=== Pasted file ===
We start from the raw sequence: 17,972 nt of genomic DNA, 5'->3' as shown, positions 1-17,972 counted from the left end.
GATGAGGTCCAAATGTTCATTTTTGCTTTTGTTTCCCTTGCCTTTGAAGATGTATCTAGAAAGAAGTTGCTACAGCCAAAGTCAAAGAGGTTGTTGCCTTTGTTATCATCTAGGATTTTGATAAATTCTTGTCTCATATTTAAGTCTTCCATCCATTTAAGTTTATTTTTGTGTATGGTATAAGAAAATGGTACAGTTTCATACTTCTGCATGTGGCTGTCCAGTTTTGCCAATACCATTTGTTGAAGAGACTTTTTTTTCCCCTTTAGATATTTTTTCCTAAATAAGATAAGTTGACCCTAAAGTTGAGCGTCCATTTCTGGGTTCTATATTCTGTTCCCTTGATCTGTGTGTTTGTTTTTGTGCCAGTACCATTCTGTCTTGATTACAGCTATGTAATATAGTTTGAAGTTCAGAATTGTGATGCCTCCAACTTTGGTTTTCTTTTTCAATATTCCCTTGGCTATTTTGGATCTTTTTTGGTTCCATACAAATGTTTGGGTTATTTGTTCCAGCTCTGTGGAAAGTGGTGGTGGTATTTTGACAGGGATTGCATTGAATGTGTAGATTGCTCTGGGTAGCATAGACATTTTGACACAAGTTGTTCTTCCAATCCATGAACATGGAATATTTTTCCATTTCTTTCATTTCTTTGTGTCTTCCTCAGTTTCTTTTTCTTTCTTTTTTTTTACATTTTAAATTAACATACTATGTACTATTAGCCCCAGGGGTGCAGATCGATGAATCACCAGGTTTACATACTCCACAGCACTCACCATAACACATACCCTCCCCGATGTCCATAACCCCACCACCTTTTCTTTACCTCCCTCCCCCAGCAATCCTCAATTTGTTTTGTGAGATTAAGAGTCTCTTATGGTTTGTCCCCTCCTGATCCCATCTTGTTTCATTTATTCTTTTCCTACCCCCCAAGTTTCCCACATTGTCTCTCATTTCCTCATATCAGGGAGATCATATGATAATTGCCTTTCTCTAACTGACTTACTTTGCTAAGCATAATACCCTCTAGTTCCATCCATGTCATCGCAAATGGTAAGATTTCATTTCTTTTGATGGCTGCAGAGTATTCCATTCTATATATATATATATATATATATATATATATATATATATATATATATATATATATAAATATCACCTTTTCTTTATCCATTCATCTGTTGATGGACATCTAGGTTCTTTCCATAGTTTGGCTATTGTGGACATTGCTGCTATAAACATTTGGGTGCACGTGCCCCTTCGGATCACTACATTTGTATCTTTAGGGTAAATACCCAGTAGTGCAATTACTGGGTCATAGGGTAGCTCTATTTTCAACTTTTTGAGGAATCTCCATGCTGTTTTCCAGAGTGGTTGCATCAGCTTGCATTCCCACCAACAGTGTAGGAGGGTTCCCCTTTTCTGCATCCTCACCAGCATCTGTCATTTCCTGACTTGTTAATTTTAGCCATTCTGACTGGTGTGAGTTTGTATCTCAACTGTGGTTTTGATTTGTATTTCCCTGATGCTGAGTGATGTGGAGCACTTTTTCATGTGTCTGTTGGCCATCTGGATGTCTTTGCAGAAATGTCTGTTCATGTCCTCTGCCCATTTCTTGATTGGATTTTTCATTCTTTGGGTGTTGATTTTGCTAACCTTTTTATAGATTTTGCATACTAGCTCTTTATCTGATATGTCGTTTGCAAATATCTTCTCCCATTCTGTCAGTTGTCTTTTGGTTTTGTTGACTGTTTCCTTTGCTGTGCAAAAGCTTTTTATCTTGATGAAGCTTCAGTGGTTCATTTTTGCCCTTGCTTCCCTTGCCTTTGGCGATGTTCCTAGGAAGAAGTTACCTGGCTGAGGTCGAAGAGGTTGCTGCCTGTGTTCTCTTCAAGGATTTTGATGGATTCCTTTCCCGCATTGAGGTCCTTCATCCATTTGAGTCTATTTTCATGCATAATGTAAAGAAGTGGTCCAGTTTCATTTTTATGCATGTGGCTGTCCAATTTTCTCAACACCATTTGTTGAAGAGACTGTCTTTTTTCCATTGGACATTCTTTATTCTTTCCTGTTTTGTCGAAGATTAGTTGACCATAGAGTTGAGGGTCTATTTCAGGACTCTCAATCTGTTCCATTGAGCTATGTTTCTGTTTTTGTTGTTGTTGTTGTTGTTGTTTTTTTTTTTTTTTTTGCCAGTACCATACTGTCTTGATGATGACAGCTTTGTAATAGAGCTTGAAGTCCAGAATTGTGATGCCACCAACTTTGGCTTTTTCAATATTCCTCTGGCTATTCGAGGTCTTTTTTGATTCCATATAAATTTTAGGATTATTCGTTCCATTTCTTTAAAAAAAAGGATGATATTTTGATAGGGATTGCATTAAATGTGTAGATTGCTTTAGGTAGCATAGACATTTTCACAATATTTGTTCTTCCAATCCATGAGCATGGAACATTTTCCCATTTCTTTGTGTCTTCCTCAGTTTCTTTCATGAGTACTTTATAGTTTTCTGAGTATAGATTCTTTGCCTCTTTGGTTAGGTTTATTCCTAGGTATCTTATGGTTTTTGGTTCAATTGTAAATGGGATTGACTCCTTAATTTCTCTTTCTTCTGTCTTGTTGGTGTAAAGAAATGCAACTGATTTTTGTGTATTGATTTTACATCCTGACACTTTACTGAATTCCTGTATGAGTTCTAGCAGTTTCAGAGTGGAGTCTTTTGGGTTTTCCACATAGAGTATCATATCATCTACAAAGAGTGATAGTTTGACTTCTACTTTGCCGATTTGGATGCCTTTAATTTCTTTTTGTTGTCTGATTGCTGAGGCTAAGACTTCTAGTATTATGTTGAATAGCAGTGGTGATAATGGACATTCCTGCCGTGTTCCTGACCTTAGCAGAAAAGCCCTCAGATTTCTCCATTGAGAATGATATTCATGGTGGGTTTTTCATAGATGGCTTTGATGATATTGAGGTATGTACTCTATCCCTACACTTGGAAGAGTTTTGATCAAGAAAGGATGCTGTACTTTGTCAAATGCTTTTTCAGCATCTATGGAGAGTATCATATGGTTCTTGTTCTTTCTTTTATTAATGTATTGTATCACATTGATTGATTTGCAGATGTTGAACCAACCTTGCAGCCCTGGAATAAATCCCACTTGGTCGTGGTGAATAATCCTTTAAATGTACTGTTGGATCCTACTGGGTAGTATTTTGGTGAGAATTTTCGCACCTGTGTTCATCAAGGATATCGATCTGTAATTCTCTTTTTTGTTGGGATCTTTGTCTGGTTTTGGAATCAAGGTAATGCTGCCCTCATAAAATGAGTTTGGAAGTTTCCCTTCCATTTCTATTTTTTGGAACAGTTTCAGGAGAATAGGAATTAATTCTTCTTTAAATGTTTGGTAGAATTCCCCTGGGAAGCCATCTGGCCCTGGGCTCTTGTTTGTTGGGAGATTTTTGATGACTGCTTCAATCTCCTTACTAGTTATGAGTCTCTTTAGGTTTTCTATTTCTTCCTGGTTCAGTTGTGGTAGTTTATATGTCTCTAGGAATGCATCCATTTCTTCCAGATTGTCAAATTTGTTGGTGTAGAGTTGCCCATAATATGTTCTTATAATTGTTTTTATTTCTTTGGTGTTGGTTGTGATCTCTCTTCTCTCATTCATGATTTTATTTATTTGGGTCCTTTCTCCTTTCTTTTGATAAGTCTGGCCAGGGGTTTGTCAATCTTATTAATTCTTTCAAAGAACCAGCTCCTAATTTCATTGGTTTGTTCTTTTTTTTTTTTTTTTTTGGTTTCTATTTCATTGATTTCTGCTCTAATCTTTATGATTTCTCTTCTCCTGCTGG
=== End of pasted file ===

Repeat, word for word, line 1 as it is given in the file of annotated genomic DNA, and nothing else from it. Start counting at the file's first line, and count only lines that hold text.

We start from the raw sequence: 17,972 nt of genomic DNA, 5'->3' as shown, positions 1-17,972 counted from the left end.